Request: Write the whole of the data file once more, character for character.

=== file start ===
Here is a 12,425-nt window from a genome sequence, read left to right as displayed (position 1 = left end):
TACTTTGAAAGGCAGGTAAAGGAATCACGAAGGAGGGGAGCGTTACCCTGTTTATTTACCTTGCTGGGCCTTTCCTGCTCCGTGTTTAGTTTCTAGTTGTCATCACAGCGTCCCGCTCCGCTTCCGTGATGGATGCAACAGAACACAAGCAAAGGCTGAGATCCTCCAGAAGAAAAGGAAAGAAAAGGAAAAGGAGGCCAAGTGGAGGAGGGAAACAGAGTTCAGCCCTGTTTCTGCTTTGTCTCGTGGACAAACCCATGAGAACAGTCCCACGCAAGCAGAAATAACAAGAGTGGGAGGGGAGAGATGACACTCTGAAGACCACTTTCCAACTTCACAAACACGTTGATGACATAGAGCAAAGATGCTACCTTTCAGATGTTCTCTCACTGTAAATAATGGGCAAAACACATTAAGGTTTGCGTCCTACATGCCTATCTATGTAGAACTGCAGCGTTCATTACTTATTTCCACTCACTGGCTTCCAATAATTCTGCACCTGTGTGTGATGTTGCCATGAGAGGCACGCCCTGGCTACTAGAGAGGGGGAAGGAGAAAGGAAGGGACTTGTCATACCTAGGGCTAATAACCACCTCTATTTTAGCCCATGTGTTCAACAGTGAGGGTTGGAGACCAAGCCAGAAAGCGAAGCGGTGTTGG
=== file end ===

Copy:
Here is a 12,425-nt window from a genome sequence, read left to right as displayed (position 1 = left end):
TACTTTGAAAGGCAGGTAAAGGAATCACGAAGGAGGGGAGCGTTACCCTGTTTATTTACCTTGCTGGGCCTTTCCTGCTCCGTGTTTAGTTTCTAGTTGTCATCACAGCGTCCCGCTCCGCTTCCGTGATGGATGCAACAGAACACAAGCAAAGGCTGAGATCCTCCAGAAGAAAAGGAAAGAAAAGGAAAAGGAGGCCAAGTGGAGGAGGGAAACAGAGTTCAGCCCTGTTTCTGCTTTGTCTCGTGGACAAACCCATGAGAACAGTCCCACGCAAGCAGAAATAACAAGAGTGGGAGGGGAGAGATGACACTCTGAAGACCACTTTCCAACTTCACAAACACGTTGATGACATAGAGCAAAGATGCTACCTTTCAGATGTTCTCTCACTGTAAATAATGGGCAAAACACATTAAGGTTTGCGTCCTACATGCCTATCTATGTAGAACTGCAGCGTTCATTACTTATTTCCACTCACTGGCTTCCAATAATTCTGCACCTGTGTGTGATGTTGCCATGAGAGGCACGCCCTGGCTACTAGAGAGGGGGAAGGAGAAAGGAAGGGACTTGTCATACCTAGGGCTAATAACCACCTCTATTTTAGCCCATGTGTTCAACAGTGAGGGTTGGAGACCAAGCCAGAAAGCGAAGCGGTGTTGG